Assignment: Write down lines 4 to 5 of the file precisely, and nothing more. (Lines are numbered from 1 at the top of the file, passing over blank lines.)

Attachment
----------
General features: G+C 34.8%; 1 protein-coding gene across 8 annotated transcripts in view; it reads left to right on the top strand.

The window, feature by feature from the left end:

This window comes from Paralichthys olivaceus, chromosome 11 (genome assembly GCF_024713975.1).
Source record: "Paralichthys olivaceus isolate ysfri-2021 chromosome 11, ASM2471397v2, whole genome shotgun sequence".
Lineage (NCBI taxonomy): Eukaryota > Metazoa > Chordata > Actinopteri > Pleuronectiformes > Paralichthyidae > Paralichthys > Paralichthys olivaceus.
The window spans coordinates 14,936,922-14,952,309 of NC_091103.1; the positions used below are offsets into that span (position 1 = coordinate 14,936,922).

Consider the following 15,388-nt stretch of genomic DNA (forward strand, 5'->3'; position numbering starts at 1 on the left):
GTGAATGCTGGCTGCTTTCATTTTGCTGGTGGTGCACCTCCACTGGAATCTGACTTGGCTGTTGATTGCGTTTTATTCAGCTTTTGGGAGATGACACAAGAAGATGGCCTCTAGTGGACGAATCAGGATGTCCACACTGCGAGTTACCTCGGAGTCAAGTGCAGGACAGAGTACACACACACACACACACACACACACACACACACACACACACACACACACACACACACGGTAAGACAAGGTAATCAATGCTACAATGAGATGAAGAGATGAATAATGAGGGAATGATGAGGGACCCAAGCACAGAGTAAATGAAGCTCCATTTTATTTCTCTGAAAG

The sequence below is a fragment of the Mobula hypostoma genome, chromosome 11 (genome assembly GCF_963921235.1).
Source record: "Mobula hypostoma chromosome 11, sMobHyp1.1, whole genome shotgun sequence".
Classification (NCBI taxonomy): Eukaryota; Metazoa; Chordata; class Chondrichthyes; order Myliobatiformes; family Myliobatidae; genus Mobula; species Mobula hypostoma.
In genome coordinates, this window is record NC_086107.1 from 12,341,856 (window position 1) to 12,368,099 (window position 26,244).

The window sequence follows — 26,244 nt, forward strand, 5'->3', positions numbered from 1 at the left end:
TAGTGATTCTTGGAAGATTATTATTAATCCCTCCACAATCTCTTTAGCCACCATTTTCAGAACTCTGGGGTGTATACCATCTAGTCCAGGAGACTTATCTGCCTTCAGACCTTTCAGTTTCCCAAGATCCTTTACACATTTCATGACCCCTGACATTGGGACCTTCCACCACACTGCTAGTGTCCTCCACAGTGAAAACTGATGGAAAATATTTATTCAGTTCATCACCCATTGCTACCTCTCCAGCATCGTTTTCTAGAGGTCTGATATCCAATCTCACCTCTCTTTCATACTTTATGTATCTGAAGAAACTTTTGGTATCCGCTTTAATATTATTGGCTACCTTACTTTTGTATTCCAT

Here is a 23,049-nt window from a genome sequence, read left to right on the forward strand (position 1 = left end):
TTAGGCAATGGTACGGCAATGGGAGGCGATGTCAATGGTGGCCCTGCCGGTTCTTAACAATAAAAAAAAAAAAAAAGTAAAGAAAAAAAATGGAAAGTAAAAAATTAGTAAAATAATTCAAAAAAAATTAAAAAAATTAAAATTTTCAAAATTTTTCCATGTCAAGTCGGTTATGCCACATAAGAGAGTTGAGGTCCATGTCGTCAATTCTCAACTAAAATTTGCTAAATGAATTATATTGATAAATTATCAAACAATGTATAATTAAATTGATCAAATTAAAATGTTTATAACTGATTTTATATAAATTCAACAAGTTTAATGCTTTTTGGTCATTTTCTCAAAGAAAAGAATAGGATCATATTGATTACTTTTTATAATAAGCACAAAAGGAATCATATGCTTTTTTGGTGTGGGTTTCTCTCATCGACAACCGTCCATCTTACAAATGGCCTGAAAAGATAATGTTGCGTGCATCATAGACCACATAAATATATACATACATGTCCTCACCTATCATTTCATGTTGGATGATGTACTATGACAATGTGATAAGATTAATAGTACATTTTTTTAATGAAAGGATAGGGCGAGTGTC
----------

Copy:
Source record: "Paralichthys olivaceus isolate ysfri-2021 chromosome 11, ASM2471397v2, whole genome shotgun sequence".
Lineage (NCBI taxonomy): Eukaryota > Metazoa > Chordata > Actinopteri > Pleuronectiformes > Paralichthyidae > Paralichthys > Paralichthys olivaceus.